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Sugar Coated

Rosemary Helps Increase Sugar Metabolism

Posted April 25, 2013

Rosmarinus officinalis is a woody, perennial herb with fragrant evergreen needles and white, pink, purple or blue flowers, native to the Mediterranean region. However, you probably know it as rosemary. It adds a distinct flavor to meats and stews, and it can also be infused into oils.

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The Mineral That Helps Fight Fatigue, Stress, Pain, Cancer, and Wrinkles, Too

Posted April 30, 2012

Sulfur is the third most abundant mineral in your body, after calcium and phosphorous. It’s an important mineral element that you get almost wholly through dietary proteins, yet it’s been over 20 years since the U.S. Food and Nutrition Board (FNB) issued its last update on recommended daily allowances (RDA) for it.

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Sulfur is an important nutrient for optimal health

Posted April 30, 2012

Sulfur is a mineral that is present in every cell of the body. It plays a key role in liver metabolism and the function of the joint cartilage and keratin of the skin & hair. It is also critical for metabolism and anti-oxidant defense systems that protect the aging patterns of the brain. Some of the healthiest cultures in the world have the highest levels of sulfur in their diet while the US has some of the lowest levels.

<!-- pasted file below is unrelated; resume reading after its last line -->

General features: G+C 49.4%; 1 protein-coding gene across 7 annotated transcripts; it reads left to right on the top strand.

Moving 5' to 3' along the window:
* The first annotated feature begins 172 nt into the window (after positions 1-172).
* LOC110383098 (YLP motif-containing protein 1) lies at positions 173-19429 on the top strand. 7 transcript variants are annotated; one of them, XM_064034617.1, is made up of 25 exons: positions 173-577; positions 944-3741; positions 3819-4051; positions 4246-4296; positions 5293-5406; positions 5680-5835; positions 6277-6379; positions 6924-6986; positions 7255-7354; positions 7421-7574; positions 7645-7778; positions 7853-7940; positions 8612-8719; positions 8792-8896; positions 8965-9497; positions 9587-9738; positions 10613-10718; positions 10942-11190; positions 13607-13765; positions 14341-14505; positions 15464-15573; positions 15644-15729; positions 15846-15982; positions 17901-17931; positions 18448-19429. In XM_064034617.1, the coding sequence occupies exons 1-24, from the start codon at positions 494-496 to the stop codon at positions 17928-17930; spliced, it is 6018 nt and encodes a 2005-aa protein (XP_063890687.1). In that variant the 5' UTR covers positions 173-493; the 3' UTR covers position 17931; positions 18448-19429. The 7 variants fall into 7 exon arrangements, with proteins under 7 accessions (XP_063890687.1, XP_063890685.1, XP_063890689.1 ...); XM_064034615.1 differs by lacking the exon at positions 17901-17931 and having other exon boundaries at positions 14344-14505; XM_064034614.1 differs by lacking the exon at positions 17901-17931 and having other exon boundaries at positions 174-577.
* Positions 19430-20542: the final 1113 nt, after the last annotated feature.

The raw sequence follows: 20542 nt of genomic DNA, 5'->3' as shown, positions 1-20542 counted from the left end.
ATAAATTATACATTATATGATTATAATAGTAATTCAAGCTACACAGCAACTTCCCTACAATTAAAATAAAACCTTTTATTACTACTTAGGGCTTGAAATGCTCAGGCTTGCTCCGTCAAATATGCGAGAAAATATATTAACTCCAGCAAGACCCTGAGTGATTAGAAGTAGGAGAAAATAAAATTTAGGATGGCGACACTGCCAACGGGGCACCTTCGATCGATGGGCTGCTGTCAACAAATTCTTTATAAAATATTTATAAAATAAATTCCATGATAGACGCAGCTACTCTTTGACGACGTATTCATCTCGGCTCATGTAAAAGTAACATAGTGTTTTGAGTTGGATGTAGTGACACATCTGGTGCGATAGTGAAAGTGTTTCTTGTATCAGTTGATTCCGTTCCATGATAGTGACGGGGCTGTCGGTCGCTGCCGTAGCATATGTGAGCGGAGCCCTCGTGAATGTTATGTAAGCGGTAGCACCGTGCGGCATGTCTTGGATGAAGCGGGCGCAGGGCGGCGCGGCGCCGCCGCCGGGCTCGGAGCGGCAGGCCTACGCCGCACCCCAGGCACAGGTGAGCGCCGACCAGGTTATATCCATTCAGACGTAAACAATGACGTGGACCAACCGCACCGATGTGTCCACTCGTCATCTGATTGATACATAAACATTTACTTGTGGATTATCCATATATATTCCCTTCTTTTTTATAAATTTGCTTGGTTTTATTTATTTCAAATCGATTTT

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Sulfur in broccoli and other cruciferous vegetables may hold the key to healing genetic diseases

Posted April 30, 2012

Our mothers were right. Broccoli is good for us, but possibly in ways our mothers never knew. Health practitioners and fitness experts around the world have heralded the benefits of broccoli for decades. Scientists have long demonstrated the antioxidant properties of broccoli. Many people know that broccoli is rich in vitamins A, C, and E, the big free radical scavenger vitamins. However, a brand new clinical study was just released in January 2012 which is getting scientists excited about broccoli – and other cruciferous vegetables – again.

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